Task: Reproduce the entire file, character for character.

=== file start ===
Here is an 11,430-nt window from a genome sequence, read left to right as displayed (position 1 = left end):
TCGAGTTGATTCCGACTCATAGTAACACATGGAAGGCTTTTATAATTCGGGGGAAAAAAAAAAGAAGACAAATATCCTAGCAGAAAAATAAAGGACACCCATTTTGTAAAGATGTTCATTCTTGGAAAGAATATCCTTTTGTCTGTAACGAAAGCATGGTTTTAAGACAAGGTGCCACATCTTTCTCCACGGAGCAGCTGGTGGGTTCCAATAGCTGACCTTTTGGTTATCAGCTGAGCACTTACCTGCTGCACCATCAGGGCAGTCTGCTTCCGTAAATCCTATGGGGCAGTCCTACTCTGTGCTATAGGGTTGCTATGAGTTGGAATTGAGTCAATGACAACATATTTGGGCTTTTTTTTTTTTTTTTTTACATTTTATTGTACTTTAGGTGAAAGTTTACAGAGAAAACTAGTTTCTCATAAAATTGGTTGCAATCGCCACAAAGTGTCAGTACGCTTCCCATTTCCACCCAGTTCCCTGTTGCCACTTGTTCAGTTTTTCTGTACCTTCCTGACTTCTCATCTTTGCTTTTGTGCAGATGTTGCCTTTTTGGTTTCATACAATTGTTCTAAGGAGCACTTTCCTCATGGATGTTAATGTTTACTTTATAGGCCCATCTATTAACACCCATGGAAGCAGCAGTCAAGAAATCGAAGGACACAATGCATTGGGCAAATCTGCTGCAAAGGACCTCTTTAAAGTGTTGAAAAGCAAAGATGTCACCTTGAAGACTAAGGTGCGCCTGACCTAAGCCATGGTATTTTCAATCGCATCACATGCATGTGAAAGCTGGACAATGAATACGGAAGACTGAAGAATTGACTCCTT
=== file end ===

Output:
Here is an 11,430-nt window from a genome sequence, read left to right as displayed (position 1 = left end):
TCGAGTTGATTCCGACTCATAGTAACACATGGAAGGCTTTTATAATTCGGGGGAAAAAAAAAAGAAGACAAATATCCTAGCAGAAAAATAAAGGACACCCATTTTGTAAAGATGTTCATTCTTGGAAAGAATATCCTTTTGTCTGTAACGAAAGCATGGTTTTAAGACAAGGTGCCACATCTTTCTCCACGGAGCAGCTGGTGGGTTCCAATAGCTGACCTTTTGGTTATCAGCTGAGCACTTACCTGCTGCACCATCAGGGCAGTCTGCTTCCGTAAATCCTATGGGGCAGTCCTACTCTGTGCTATAGGGTTGCTATGAGTTGGAATTGAGTCAATGACAACATATTTGGGCTTTTTTTTTTTTTTTTTTACATTTTATTGTACTTTAGGTGAAAGTTTACAGAGAAAACTAGTTTCTCATAAAATTGGTTGCAATCGCCACAAAGTGTCAGTACGCTTCCCATTTCCACCCAGTTCCCTGTTGCCACTTGTTCAGTTTTTCTGTACCTTCCTGACTTCTCATCTTTGCTTTTGTGCAGATGTTGCCTTTTTGGTTTCATACAATTGTTCTAAGGAGCACTTTCCTCATGGATGTTAATGTTTACTTTATAGGCCCATCTATTAACACCCATGGAAGCAGCAGTCAAGAAATCGAAGGACACAATGCATTGGGCAAATCTGCTGCAAAGGACCTCTTTAAAGTGTTGAAAAGCAAAGATGTCACCTTGAAGACTAAGGTGCGCCTGACCTAAGCCATGGTATTTTCAATCGCATCACATGCATGTGAAAGCTGGACAATGAATACGGAAGACTGAAGAATTGACTCCTT